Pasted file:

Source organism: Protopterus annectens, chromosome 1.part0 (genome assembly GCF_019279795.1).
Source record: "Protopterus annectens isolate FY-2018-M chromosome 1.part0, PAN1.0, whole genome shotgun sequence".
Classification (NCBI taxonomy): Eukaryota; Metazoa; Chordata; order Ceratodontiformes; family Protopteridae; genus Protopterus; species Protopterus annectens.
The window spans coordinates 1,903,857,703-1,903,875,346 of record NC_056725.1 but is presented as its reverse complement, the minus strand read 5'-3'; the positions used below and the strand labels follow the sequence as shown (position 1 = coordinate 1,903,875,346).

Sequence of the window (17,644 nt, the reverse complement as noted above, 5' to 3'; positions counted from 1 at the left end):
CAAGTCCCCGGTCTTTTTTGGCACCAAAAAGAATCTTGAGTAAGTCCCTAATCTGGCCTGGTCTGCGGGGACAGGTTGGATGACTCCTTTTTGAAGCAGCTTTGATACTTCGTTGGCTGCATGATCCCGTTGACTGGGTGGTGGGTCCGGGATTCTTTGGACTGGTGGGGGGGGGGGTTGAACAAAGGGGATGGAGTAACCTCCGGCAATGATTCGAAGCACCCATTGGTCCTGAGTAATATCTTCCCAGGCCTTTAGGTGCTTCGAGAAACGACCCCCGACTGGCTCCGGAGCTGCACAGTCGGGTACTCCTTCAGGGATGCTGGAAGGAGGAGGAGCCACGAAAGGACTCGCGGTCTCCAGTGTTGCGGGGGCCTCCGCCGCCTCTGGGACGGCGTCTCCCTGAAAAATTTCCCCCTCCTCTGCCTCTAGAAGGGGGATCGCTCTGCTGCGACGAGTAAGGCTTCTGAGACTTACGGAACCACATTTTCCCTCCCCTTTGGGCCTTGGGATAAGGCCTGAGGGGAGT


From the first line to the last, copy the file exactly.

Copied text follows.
Source organism: Protopterus annectens, chromosome 1.part0 (genome assembly GCF_019279795.1).
Source record: "Protopterus annectens isolate FY-2018-M chromosome 1.part0, PAN1.0, whole genome shotgun sequence".
Classification (NCBI taxonomy): Eukaryota; Metazoa; Chordata; order Ceratodontiformes; family Protopteridae; genus Protopterus; species Protopterus annectens.
The window spans coordinates 1,903,857,703-1,903,875,346 of record NC_056725.1 but is presented as its reverse complement, the minus strand read 5'-3'; the positions used below and the strand labels follow the sequence as shown (position 1 = coordinate 1,903,875,346).

Sequence of the window (17,644 nt, the reverse complement as noted above, 5' to 3'; positions counted from 1 at the left end):
CAAGTCCCCGGTCTTTTTTGGCACCAAAAAGAATCTTGAGTAAGTCCCTAATCTGGCCTGGTCTGCGGGGACAGGTTGGATGACTCCTTTTTGAAGCAGCTTTGATACTTCGTTGGCTGCATGATCCCGTTGACTGGGTGGTGGGTCCGGGATTCTTTGGACTGGTGGGGGGGGGGGTTGAACAAAGGGGATGGAGTAACCTCCGGCAATGATTCGAAGCACCCATTGGTCCTGAGTAATATCTTCCCAGGCCTTTAGGTGCTTCGAGAAACGACCCCCGACTGGCTCCGGAGCTGCACAGTCGGGTACTCCTTCAGGGATGCTGGAAGGAGGAGGAGCCACGAAAGGACTCGCGGTCTCCAGTGTTGCGGGGGCCTCCGCCGCCTCTGGGACGGCGTCTCCCTGAAAAATTTCCCCCTCCTCTGCCTCTAGAAGGGGGATCGCTCTGCTGCGACGAGTAAGGCTTCTGAGACTTACGGAACCACATTTTCCCTCCCCTTTGGGCCTTGGGATAAGGCCTGAGGGGAGT